I hope this has been a useful explanation and that there is now no confusion about what I stand for. If this piece has made my books sound very stern and serious, I hope they’re not. Rather, I hope that readers can enjoy the immersive experience of my work, including its laughter and emotion, secure in the knowledge that my novels are well researched and truthfully presented and relevant to the world we live in. I have never thought that reading ought to be a punishment, and I hope people will enjoy my books.

POST SCRIPT at 17:5o, Jul 5 2016:

I have just received the following gracious and big hearted message from the person who had the original query. This has made my day, and convinced me that it really is worth the time to ask questions of each other and to explain our points of view. Thank you, @germany2263 – this exchange has meant a lot to me. All good wishes – CC

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The five stages of Brexit grief

In the week since the EU referendum I now realise that I have gone through the first four of the five classic stages of grief. It surprises me that my mind automatically processed the result the way it would a bereavement, rather than a political event. It explains much – and so here I will outline how it has felt, in case it helps as you navigate your own process.

“Denial” was over in minutes, and then came an incandescent “Anger” phase that consumed me for three days and two rather sleepless nights. I gave some uncompromising interviews and literally trembled with rage. I also wept with frustration. Perhaps with hubris, I considered that I had a greater personal understanding of what had been surrendered than did the people who voted to surrender it. This was a difficult emotion. I tried to find solace in sentiments such as “forgive them, for they know not what they do,” but I have never really got on with the supercilious tone of that jazz, and in any case I was not ready to forgive.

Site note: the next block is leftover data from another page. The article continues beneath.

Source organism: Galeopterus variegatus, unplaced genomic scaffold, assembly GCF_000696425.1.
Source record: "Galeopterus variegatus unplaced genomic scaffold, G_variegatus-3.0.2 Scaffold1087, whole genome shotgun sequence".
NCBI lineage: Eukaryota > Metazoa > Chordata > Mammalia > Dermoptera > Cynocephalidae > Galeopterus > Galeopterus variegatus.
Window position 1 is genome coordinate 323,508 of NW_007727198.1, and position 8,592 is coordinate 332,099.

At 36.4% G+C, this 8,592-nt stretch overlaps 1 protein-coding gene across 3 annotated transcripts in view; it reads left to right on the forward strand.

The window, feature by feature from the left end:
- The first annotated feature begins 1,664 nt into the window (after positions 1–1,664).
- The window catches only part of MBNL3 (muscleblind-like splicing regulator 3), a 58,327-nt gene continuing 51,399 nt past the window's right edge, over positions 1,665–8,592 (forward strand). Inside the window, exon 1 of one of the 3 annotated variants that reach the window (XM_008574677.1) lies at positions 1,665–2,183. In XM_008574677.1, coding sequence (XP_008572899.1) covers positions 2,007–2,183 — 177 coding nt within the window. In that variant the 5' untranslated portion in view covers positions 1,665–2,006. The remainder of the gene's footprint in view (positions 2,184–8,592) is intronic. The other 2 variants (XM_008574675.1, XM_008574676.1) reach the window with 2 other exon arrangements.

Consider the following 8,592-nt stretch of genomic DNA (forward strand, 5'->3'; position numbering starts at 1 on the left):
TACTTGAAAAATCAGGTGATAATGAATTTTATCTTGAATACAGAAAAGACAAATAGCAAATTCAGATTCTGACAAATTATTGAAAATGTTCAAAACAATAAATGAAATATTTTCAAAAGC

The “Bargaining” stage corresponded with my signing the petition for a second referendum, and then I spent a couple of days deep in Stage Four – “Depression” – which the Wikipedia entry on the Kübler-Ross model describes as being characterised by thoughts such as ‘I’m so sad, why bother with anything?’

I began to swim back up towards the light. As DH Lawrence put it, “We’ve got to live, no matter how many skies have fallen.”

Finally, today, my mind turned to the question of “Acceptance”: whether I should, whether I can, and whether there might be a mode of acceptance that is also beautiful and constructive. Because that, after all, is what a writer should stand for: beauty, and the belief that we can always rebuild.

I do think I have found a constructive mode for acceptance – and I hasten to add that I do not equate acceptance with submission. Also, I must admit that acceptance involved me first articulating my anger in the most explicit terms. I’m finding that it helps to write down exactly what is happening to the country that raised me, and into which I’ve poured my lifelong energy and devotion, and which has now voted to the effect that people like me, and my EU immigrant wife, and our three French-passported children, are the problem.